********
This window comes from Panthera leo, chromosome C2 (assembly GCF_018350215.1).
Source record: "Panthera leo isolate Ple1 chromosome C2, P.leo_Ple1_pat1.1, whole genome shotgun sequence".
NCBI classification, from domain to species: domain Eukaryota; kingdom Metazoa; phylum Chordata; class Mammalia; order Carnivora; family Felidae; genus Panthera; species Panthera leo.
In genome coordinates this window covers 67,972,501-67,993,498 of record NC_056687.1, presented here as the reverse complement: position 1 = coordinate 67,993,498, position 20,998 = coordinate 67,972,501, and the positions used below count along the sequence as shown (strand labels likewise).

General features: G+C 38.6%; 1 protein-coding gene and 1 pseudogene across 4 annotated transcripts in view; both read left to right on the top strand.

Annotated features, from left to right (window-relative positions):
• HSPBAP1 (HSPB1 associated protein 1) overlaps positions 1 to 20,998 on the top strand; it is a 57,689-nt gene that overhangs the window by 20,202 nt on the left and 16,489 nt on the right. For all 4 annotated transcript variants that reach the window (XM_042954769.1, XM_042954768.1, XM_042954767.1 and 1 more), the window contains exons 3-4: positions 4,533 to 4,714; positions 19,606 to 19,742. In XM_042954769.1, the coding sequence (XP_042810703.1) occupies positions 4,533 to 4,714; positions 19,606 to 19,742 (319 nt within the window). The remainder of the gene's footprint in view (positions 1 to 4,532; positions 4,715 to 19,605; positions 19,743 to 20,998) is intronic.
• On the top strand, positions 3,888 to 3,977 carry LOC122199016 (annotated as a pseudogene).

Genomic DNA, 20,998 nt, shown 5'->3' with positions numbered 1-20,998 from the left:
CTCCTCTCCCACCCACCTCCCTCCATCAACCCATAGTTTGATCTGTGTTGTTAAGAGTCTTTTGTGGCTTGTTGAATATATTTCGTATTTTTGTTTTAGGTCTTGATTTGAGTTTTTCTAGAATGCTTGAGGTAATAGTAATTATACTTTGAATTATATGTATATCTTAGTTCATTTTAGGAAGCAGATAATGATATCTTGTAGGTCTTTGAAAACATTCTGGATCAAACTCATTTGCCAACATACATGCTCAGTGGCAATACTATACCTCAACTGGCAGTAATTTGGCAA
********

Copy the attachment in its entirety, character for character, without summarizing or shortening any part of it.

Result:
This window comes from Panthera leo, chromosome C2 (assembly GCF_018350215.1).
Source record: "Panthera leo isolate Ple1 chromosome C2, P.leo_Ple1_pat1.1, whole genome shotgun sequence".
NCBI classification, from domain to species: domain Eukaryota; kingdom Metazoa; phylum Chordata; class Mammalia; order Carnivora; family Felidae; genus Panthera; species Panthera leo.
In genome coordinates this window covers 67,972,501-67,993,498 of record NC_056687.1, presented here as the reverse complement: position 1 = coordinate 67,993,498, position 20,998 = coordinate 67,972,501, and the positions used below count along the sequence as shown (strand labels likewise).

General features: G+C 38.6%; 1 protein-coding gene and 1 pseudogene across 4 annotated transcripts in view; both read left to right on the top strand.

Annotated features, from left to right (window-relative positions):
• HSPBAP1 (HSPB1 associated protein 1) overlaps positions 1 to 20,998 on the top strand; it is a 57,689-nt gene that overhangs the window by 20,202 nt on the left and 16,489 nt on the right. For all 4 annotated transcript variants that reach the window (XM_042954769.1, XM_042954768.1, XM_042954767.1 and 1 more), the window contains exons 3-4: positions 4,533 to 4,714; positions 19,606 to 19,742. In XM_042954769.1, the coding sequence (XP_042810703.1) occupies positions 4,533 to 4,714; positions 19,606 to 19,742 (319 nt within the window). The remainder of the gene's footprint in view (positions 1 to 4,532; positions 4,715 to 19,605; positions 19,743 to 20,998) is intronic.
• On the top strand, positions 3,888 to 3,977 carry LOC122199016 (annotated as a pseudogene).

Genomic DNA, 20,998 nt, shown 5'->3' with positions numbered 1-20,998 from the left:
CTCCTCTCCCACCCACCTCCCTCCATCAACCCATAGTTTGATCTGTGTTGTTAAGAGTCTTTTGTGGCTTGTTGAATATATTTCGTATTTTTGTTTTAGGTCTTGATTTGAGTTTTTCTAGAATGCTTGAGGTAATAGTAATTATACTTTGAATTATATGTATATCTTAGTTCATTTTAGGAAGCAGATAATGATATCTTGTAGGTCTTTGAAAACATTCTGGATCAAACTCATTTGCCAACATACATGCTCAGTGGCAATACTATACCTCAACTGGCAGTAATTTGGCAA